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Officials: Bacteria to blame for dead Ogeechee fish
Test results pin problems on current river conditions
052511 FISH KILL 04

Bacterial diseases exacerbated by low water levels and warmer temperatures killed more than a dozen fish last week in the Ogeechee River, officials said Friday.
“The fish are stressed, or were, because of a low water level and rising water temperatures,” Bulloch County Public Safety Director Ted Wynn said. “Those factors make them more susceptible to Columnaris, and Aeromonas, common bacteria found in the river that the fish did test positive for.”
“EPD’s conclusions are that the low levels and rising water temperatures are stressing the fish and making them more vulnerable to these bacteria.”
The directors of the Environmental Protection Division, Department of Natural Resources and Georgia Emergency Management revealed in a conference call Friday the results of tests conducted on several dead fish found in the Ogeechee River last week.
Wynn said officials will require more time to interpret water samples also taken last week and have scheduled a conference call Tuesday to discuss those findings.
“Preliminary looks at the test results don’t reveal any smoking guns,” he said.
Until the water sample results are conclusive, EMA officials have agreed to keep in place swimming and fishing advisories implemented along the river last week.
Wynn said the results provide no reason to believe local textiles plant King America Finishing, which is allowed by permit to discharge chemical waste into the river, is responsible for any of the fish deaths.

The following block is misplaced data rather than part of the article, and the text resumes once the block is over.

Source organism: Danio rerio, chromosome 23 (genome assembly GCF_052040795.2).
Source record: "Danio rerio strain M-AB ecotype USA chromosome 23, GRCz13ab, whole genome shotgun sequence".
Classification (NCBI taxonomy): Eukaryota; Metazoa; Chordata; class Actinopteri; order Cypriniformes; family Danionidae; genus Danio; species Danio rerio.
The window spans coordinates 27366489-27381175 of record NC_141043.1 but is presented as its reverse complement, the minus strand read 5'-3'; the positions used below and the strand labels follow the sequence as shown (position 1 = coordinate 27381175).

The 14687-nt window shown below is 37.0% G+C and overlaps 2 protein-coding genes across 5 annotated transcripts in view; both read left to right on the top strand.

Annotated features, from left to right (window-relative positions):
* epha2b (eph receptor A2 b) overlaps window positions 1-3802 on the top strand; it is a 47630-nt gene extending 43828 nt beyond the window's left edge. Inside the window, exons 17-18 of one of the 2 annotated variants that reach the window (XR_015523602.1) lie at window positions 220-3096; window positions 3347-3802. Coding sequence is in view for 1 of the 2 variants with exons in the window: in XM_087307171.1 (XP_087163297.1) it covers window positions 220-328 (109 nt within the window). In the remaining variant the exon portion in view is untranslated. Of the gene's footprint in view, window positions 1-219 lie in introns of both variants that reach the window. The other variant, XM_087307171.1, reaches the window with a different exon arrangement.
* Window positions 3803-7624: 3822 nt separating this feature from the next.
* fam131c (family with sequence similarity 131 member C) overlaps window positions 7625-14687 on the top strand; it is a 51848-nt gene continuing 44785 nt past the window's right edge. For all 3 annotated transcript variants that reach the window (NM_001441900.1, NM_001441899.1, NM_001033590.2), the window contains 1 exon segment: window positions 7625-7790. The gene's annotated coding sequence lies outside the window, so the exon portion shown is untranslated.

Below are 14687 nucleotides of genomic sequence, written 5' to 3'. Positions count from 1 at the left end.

A little more than a year ago, an investigation led by EPD agents determined King America Finishing was in violation of discharge permits, resulting in a $1 million consent order for river improvements to be paid by the company.
Some local environmentalists, including Ogeechee Riverkeeper Dianna Wedincamp, think the discharge violations contributed to the largest fish kill in state history last year, when about 38,000 fish floated to the surface for miles along the river.
Fish deaths during last year’s massive kill were also attributed to Columnaris.
Lee Lihihns III, attorney for King America Finishing, denied any responsibility for the latest fish deaths in a letter released last week.
“Within 20 minutes of receiving the notification, King America Finishing personnel met EPD staff at the Highway 301 bridge and observed only living, thriving fish,” the letter says. “King America Finishing remains firmly committed to working closely with the EPD to ensure the safety of wildlife and residents along the river. The company will continue its efforts to maintain water quality standards and protect the river from future harm.”
Tim Barrett, a regional supervisor with the Georgia Department of Natural Resources, said no dead fish were collected upriver from the King America discharge pipe near Dover. They were picked up as far as a quarter-mile south of the pipe, he said.
The May 2011 fish kill also began below the King America pipe.
Friday, DNR employees searched the river at four bridge locations and discovered no additional dead fish, Wynn said.
“More rain, like we have had recently, should help out a lot in flushing out the issue,” he said.
Wedincamp urges people to report any dead fish they find to the Georgia EPD at (888) 373-5947 or to her organization, Ogeechee Riverkeeper, at (866) 942-6222, ext. 3.

Jeff Harrison may be reached at (912) 489-9454.

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